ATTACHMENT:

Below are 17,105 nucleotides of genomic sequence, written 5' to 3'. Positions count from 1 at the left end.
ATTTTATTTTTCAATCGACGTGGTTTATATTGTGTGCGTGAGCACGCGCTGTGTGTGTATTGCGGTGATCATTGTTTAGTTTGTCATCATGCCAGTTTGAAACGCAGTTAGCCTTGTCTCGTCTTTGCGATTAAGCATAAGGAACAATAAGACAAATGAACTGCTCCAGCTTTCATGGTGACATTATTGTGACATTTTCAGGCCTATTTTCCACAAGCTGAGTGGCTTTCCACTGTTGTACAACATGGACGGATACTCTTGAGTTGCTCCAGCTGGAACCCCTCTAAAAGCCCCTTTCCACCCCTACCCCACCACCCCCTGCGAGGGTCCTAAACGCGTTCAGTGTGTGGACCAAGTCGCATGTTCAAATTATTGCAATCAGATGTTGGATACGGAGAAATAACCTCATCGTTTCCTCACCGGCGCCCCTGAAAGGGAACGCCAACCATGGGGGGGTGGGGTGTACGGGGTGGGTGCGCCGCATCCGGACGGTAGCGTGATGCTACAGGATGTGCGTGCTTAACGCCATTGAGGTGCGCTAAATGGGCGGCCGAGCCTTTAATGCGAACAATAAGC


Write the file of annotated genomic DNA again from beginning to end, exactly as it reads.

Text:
Below are 17,105 nucleotides of genomic sequence, written 5' to 3'. Positions count from 1 at the left end.
ATTTTATTTTTCAATCGACGTGGTTTATATTGTGTGCGTGAGCACGCGCTGTGTGTGTATTGCGGTGATCATTGTTTAGTTTGTCATCATGCCAGTTTGAAACGCAGTTAGCCTTGTCTCGTCTTTGCGATTAAGCATAAGGAACAATAAGACAAATGAACTGCTCCAGCTTTCATGGTGACATTATTGTGACATTTTCAGGCCTATTTTCCACAAGCTGAGTGGCTTTCCACTGTTGTACAACATGGACGGATACTCTTGAGTTGCTCCAGCTGGAACCCCTCTAAAAGCCCCTTTCCACCCCTACCCCACCACCCCCTGCGAGGGTCCTAAACGCGTTCAGTGTGTGGACCAAGTCGCATGTTCAAATTATTGCAATCAGATGTTGGATACGGAGAAATAACCTCATCGTTTCCTCACCGGCGCCCCTGAAAGGGAACGCCAACCATGGGGGGGTGGGGTGTACGGGGTGGGTGCGCCGCATCCGGACGGTAGCGTGATGCTACAGGATGTGCGTGCTTAACGCCATTGAGGTGCGCTAAATGGGCGGCCGAGCCTTTAATGCGAACAATAAGC